|          |    |       | specified |                               |
   |          |    |       | with the  |                               |
   |          |    |       | option    |                               |
   |          |    |       | if_tzone. |                               |
   |          |    |       | TODO:     |                               |
   |          |    |       | won't a i |                               |
   |          |    |       | f_tsoffse |                               |
   |          |    |       | t_low for |                               |
   |          |    |       | fractiona |                               |
   |          |    |       | l second  |                               |
   |          |    |       | offsets   |                               |
   |          |    |       | be useful |                               |
   |          |    |       | for       |                               |
   |          |    |       | highly sy |                               |



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   |          |    |       | ncronized |                               |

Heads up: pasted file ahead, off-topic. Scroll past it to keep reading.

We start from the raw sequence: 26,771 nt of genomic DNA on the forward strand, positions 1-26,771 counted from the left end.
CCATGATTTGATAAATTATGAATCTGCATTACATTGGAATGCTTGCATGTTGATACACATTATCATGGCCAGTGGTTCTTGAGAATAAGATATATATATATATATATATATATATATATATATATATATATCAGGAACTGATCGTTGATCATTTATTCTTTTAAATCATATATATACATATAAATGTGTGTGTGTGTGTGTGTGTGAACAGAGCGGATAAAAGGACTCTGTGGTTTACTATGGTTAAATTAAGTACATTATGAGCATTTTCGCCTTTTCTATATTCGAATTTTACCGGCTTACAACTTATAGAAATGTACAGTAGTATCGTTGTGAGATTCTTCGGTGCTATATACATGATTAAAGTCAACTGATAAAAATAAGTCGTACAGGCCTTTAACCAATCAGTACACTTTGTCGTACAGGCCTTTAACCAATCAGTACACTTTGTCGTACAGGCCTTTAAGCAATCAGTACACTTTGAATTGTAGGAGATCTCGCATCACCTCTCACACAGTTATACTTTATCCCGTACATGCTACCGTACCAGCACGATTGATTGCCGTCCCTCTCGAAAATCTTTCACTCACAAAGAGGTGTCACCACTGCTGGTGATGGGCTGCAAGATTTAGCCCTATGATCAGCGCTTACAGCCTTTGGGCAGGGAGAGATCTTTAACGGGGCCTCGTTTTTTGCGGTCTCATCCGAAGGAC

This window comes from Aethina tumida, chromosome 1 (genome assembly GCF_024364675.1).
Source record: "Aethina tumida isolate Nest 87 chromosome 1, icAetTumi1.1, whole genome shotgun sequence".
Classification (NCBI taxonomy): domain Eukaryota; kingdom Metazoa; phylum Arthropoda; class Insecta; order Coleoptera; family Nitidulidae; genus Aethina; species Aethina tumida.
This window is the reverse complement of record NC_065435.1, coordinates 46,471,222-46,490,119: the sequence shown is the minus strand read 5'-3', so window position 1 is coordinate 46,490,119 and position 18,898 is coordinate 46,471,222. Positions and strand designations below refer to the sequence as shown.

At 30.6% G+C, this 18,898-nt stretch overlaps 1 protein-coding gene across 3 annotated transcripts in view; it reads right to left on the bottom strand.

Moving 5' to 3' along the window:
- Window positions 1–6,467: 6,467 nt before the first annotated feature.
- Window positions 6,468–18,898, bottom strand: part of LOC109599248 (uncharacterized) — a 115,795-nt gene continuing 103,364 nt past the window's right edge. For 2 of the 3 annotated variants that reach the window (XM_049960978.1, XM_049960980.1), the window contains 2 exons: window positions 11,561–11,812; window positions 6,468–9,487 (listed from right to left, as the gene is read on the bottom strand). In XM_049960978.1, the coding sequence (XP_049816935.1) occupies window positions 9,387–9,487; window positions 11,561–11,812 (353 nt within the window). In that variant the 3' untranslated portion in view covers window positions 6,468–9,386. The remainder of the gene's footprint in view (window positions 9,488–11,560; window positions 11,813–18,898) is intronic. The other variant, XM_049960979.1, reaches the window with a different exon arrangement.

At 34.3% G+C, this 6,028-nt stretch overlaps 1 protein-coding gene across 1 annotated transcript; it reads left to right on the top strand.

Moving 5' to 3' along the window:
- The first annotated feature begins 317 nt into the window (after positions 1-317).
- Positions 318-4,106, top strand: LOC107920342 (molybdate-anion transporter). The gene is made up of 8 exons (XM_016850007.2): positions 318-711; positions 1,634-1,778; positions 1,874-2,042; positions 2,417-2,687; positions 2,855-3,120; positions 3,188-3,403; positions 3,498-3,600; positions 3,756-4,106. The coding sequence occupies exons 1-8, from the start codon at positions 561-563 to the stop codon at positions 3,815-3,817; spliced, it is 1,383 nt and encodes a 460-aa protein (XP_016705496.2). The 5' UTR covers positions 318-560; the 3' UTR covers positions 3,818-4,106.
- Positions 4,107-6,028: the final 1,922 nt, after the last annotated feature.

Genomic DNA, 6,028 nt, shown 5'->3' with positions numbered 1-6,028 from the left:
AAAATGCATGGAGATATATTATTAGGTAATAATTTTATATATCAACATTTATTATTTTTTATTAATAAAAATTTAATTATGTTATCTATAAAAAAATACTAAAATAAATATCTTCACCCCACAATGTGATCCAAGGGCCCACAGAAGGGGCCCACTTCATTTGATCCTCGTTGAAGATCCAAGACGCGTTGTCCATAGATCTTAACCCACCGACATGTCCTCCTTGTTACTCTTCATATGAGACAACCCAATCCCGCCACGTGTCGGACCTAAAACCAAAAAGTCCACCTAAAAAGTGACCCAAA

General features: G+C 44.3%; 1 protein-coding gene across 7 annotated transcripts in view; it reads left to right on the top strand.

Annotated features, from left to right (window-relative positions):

|          |    |       | capture   |                               |
   |          |    |       | systems?  |                               |
   +----------+----+-------+-----------+-------------------------------+

4.3.  Enhanced Packet Block (optional)

   An Enhanced Packet Block is the standard container for storing the
   packets coming from the network.  The Enhanced Packet Block is
   optional because packets can be stored either by means of this block
   or the Simple Packet Block, which can be used to speed up dump
   generation.  The format of an Enhanced Packet Block is shown in
   Figure 10.

   The Enhanced Packet Block is an improvement over the original Packet
   Block (Section 4.5):

   o  it stores the Interface Identifier as a 32-bit integer value.
      This is a requirement when a capture stores packets coming from a
      large number of interfaces

   o  differently from the Packet Block (Section 4.5), the number of
      packets dropped by the capture system between this packet and the
      previous one is not stored in the header, but rather in an option
      of the block itself.


























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      0                   1                   2                   3
      0 1 2 3 4 5 6 7 8 9 0 1 2 3 4 5 6 7 8 9 0 1 2 3 4 5 6 7 8 9 0 1
      +---------------------------------------------------------------+
    0 |                    Block Type = 0x00000006                    |
      +---------------------------------------------------------------+